Again, there was lots to see, including a blue tongue lizard (which was almost stepped on). 

The above mentioned blue tongue lizard
Drosera pygmaea
Horned orchid flower
Trachymene incisa
Xanthorroea minor
Afternoon tea to finish off

Callistemon Collection

Our leader reports on her Callistemon collection next.

I have in my garden 8 Callistemons, planted on my boundaries to absorb run off from neighbours pathways. They are varied in size from quite tall trees, 3m, to low almost prostrate shrubs. Their flowers are what attracts most gardeners and I have colours varying from white through to burgundy, the sizes of the flowers varies also, from small, almost Melaleuca size to large racemes of 10-15 cms. The leaves also vary from pine like foliage right through to broad leaves, almost like eucalyptus.They are bird and insect attracting, easily maintained by pruning straight after flowering, as they produce flowers for next season on new growth.The attached photos are of Callistemon pinifolios, which is usually a green flower,  but I have an orange form as well.

Callistemon pinifolius, green form
Callistemon pinifolius, orange form

End of Year Picnic

A small group of members met up at Mt Eliza Regional Park for an end of year picnic followed by a short walk. Branches down from recent storms were still needing cleaning up.

Picnic shelter at Mt Eliza Regional Park
Obstacle branches on walking trail
Cassinia sp.

Plant of the Month – December

It may be small and not entirely suited to a windy section of our garden but our Banksia ashbyi has provided a bright orange highlight for us to admire this month. Hope you like it too.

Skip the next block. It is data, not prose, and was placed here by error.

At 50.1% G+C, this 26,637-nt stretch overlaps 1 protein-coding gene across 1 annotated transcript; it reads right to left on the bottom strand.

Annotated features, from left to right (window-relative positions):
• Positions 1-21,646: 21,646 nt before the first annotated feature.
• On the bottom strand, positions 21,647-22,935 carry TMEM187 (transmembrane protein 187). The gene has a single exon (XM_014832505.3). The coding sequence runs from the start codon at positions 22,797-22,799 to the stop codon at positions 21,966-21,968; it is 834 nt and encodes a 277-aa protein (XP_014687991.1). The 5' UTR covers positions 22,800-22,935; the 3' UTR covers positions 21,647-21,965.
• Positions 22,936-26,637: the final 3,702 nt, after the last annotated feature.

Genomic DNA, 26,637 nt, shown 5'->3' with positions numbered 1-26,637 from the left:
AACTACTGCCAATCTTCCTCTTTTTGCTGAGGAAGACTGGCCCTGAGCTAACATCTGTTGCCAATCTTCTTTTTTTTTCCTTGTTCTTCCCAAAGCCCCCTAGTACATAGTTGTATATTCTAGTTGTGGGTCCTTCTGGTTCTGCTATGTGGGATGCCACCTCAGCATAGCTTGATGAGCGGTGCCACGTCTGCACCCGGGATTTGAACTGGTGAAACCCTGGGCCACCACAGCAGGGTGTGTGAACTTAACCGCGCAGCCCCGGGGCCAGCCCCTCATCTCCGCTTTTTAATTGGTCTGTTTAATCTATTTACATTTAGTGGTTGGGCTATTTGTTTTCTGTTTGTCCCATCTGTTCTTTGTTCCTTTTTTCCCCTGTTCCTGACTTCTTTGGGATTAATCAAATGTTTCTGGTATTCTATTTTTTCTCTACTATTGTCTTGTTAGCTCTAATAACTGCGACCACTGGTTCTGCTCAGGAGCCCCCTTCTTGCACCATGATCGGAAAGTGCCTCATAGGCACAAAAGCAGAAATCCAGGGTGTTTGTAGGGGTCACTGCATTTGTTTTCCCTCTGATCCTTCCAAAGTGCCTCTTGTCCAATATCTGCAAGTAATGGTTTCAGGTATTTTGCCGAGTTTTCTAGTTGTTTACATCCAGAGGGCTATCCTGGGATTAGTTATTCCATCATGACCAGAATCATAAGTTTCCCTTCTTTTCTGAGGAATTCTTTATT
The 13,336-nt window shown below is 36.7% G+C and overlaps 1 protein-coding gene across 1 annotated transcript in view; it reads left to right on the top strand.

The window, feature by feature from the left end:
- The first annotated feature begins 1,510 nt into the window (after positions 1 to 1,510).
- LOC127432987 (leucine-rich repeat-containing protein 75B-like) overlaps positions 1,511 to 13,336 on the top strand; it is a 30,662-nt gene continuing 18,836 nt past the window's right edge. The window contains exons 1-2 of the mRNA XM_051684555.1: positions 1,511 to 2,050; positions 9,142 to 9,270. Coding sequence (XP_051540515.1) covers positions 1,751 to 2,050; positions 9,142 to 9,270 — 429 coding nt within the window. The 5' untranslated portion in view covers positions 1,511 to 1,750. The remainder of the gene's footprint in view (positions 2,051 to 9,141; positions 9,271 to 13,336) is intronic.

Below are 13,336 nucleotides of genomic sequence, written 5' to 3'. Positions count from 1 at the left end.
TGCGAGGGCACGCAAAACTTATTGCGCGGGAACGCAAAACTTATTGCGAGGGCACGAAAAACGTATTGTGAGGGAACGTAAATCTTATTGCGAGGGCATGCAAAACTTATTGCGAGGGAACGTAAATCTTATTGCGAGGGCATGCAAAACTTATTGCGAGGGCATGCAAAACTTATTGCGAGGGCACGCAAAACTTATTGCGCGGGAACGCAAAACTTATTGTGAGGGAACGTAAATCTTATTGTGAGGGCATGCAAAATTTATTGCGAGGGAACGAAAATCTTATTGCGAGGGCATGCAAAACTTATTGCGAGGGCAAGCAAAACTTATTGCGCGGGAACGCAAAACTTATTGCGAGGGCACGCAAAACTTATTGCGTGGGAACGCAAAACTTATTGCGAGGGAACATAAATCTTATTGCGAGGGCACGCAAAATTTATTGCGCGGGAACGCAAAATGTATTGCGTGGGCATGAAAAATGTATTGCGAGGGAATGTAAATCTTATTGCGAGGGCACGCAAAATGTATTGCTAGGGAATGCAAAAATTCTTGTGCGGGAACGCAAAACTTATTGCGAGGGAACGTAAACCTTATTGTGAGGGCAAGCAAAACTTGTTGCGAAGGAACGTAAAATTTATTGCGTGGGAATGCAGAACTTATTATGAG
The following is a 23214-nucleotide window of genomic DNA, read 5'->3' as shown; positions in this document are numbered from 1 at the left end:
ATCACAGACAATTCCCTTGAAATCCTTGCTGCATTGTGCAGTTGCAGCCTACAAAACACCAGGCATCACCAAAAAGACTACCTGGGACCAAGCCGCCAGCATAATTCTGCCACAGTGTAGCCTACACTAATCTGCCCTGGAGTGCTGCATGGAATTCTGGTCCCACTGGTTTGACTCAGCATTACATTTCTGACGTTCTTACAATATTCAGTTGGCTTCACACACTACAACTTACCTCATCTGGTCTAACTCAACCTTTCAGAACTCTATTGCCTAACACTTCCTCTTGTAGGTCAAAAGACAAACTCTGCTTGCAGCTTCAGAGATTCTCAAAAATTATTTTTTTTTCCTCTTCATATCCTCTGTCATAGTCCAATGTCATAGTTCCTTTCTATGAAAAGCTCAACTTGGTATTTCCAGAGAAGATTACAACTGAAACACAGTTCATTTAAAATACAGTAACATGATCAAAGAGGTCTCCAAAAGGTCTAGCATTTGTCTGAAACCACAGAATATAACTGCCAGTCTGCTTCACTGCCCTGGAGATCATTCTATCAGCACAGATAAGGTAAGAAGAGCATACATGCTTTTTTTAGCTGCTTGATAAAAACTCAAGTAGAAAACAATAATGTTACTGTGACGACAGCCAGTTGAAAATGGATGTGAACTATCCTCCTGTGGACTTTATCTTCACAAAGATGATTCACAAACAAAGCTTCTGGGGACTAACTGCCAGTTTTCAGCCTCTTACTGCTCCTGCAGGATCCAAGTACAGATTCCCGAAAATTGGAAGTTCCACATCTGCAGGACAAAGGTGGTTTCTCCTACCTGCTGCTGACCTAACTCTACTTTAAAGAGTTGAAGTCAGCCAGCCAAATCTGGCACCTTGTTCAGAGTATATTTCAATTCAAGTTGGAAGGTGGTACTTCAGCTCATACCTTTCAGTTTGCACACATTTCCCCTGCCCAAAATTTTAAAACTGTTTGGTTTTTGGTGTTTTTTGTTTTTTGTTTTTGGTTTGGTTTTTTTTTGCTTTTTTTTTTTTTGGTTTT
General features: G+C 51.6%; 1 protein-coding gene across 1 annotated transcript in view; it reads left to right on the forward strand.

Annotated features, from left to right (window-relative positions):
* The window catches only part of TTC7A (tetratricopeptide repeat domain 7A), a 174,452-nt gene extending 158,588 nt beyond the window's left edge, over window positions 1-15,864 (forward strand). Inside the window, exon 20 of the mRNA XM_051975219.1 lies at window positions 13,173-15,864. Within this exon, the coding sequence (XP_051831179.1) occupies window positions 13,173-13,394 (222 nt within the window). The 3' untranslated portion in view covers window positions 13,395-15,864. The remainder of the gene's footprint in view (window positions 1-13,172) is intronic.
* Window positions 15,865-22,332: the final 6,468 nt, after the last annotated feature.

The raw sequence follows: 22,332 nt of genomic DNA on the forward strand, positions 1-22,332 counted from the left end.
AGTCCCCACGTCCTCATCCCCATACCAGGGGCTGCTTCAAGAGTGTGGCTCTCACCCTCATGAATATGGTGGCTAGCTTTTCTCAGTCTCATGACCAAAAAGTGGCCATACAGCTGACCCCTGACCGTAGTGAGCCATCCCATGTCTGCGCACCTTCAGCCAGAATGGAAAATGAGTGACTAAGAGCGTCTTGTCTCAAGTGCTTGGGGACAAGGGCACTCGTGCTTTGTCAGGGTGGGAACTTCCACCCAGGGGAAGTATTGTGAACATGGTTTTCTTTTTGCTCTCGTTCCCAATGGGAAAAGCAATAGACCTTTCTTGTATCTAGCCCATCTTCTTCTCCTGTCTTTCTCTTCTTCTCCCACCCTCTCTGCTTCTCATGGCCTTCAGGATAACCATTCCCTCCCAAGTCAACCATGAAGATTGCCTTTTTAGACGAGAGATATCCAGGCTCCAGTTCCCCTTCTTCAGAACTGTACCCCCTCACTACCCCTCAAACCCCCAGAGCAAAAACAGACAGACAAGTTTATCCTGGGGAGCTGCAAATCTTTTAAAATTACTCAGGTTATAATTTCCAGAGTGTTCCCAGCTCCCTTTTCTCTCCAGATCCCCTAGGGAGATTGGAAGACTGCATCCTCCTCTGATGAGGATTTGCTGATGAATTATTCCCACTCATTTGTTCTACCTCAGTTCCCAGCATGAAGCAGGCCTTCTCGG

Banksia ashbyi

Remember, if you would like to have one of your favourite plants featured in our newsletter send them to our email, morningtonpeninsula@apsvic.org.au, putting ‘Attention Newsletter Editor’ in the Subject line. Thanks.

New Computer

Earlier on this year, after a failed application for a Grant to purchase a new computer, camera and microphone, we were contacted by ExxonMobil. They had some relatively new decommissioned computers that they wished to donate to community groups. After several phone calls and emails, failed meeting dates, it came to fruition on the 9th of December. Treasurer, Chris Long and Leader, Robyn Tyson went to Hastings to the ExxonMobil Plant, to meet with David McCord the Long Island Plant Manager of Production Operations. Due to restrictions both Covid and OHS they met in the carpark for the exchange, trying to find a native plant to have in a photo. We greatly appreciate this kind community minded gesture from a big local but global company. Thank you again Esso Australia.

Festive Season Greetings

I would like to wish everybody a safe, healthy festive season, don’t over-indulge, enjoy your time with family and friends, and we will all catch up next year. I would like to thank all the committee members for their continued hard work, and the other members who took up the challenge to help with the plant sale. Robyn Tyson, Leader.